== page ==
Although just south of the busy A14, Harleston feels like miles from anywhere. The church, dating from the 12thC, is some distance from the village next to the ancient moated manor house. This is rural Suffolk at its best.
Through a gateway, a grassy track lined with silver birch trees leads to the church. It is a timeless flint building set in an equally ancient graveyard. The five old iron grave markers mark the bodies of five Armstrong children who died within six weeks of each other in 1891. The youngest was five; the eldest fourteen.
It is a small church with a thatched roof and a small wooden bell turret. The Simple Norman doorway is shielded by two yew bushes.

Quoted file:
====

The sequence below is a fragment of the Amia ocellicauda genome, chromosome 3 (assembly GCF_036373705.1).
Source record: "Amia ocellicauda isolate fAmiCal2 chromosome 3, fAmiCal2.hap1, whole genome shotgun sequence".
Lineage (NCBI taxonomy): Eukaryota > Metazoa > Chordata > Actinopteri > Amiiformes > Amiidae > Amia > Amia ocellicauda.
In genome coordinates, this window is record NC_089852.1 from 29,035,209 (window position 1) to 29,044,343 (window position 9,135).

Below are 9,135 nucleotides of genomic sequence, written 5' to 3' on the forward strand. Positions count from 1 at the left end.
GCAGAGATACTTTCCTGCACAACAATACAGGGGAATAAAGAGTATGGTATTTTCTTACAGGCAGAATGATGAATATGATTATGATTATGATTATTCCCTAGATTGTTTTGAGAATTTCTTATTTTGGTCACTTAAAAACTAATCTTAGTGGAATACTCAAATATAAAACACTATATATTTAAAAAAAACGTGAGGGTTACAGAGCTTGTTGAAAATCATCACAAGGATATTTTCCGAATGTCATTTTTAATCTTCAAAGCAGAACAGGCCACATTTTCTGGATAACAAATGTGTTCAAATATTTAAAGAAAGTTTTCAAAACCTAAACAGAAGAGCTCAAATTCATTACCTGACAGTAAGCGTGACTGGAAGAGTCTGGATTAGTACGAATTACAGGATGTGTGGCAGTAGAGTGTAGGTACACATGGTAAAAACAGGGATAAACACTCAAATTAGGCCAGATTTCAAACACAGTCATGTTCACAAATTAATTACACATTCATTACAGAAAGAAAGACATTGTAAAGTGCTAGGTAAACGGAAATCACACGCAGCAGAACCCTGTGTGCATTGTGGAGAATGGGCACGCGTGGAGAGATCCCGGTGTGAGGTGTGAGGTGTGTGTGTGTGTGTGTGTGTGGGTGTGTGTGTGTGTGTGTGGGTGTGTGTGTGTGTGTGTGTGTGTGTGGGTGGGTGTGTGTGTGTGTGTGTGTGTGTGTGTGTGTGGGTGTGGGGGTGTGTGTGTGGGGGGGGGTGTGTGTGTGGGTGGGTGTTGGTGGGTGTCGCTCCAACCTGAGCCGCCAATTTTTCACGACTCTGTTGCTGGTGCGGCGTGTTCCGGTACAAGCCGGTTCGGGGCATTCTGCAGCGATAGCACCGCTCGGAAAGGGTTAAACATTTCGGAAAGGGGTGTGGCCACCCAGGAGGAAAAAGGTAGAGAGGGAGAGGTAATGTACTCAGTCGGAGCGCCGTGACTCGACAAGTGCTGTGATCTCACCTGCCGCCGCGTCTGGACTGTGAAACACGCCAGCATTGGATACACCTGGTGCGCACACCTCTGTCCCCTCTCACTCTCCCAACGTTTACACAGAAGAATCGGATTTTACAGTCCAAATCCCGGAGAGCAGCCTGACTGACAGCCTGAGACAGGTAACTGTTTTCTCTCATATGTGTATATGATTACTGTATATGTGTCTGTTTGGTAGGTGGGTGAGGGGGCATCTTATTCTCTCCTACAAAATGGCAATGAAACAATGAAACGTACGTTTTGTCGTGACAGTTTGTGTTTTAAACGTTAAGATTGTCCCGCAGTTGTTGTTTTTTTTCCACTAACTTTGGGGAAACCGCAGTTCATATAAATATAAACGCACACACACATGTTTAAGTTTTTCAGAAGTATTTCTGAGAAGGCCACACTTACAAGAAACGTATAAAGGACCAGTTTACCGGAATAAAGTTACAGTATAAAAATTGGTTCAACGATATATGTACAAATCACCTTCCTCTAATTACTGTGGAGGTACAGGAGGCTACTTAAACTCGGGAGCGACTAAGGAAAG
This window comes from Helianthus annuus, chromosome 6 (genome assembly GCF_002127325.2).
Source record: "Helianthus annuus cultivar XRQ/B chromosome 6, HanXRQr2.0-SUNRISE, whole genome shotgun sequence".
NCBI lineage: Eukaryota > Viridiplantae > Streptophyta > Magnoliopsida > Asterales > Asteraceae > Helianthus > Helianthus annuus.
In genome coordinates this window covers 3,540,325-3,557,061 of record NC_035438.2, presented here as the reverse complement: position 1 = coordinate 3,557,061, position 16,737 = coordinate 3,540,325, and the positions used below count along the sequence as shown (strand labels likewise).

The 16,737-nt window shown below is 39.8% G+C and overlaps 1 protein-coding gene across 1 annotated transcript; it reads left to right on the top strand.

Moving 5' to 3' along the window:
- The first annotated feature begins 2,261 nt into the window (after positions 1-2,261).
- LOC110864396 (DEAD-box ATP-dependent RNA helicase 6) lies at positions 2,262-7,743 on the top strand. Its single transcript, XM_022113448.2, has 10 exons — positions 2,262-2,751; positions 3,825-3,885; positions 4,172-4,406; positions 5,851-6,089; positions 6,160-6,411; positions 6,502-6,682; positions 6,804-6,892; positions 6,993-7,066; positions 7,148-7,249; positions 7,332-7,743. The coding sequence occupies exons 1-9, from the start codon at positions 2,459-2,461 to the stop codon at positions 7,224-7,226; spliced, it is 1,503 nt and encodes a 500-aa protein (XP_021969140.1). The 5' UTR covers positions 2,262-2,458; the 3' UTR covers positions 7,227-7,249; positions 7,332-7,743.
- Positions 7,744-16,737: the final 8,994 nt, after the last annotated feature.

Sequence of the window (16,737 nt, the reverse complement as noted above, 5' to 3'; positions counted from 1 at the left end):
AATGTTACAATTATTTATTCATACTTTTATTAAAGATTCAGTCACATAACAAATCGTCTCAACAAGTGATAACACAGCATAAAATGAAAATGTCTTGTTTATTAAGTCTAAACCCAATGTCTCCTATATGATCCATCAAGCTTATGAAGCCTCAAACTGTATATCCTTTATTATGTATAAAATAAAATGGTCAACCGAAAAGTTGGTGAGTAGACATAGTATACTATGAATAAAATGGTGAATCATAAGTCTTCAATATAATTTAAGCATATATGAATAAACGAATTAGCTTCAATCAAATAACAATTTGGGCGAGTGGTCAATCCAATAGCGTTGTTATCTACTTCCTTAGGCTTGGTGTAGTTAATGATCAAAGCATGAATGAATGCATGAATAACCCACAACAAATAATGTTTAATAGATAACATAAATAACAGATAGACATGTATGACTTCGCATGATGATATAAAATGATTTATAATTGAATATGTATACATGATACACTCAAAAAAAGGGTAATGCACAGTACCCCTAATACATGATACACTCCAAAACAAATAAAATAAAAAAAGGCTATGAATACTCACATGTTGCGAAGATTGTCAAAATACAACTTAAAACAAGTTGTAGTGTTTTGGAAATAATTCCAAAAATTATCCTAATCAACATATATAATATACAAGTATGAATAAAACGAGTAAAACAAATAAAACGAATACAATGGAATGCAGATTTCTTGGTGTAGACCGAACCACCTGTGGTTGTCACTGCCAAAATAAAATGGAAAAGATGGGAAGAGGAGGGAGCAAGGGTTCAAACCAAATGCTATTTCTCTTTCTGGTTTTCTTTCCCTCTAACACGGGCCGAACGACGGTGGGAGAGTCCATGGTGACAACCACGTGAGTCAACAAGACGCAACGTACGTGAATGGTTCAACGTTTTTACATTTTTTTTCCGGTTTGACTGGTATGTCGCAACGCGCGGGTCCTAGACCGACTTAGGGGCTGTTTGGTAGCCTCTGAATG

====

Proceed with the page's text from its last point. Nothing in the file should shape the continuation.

The inside is equally plain after a Victorian make over with plastered walls, dark varnished pews and tiled floor. The 14thC rood screen survives, a simple structure befitting a simple church with varnished panels at the base and tracery at the top. It now has a small Victorian cross on the top and four candlesticks.
There are two rows of choir stalls with weeping angels on the arms Behind these and along the east wall is heavy dark panelling.
The altar has a bright green cloth, the only splash of colour in the church along with the small cloth on the pulpit. Four very tall dark wood candlestick stand at the corners of the altar and there is a row of patterned tiles below the plain glass east window.
There is nothing special about the church. It is a quiet peaceful spot to sit and reflect. The church is always open and there is parking at the end of the grassy drive.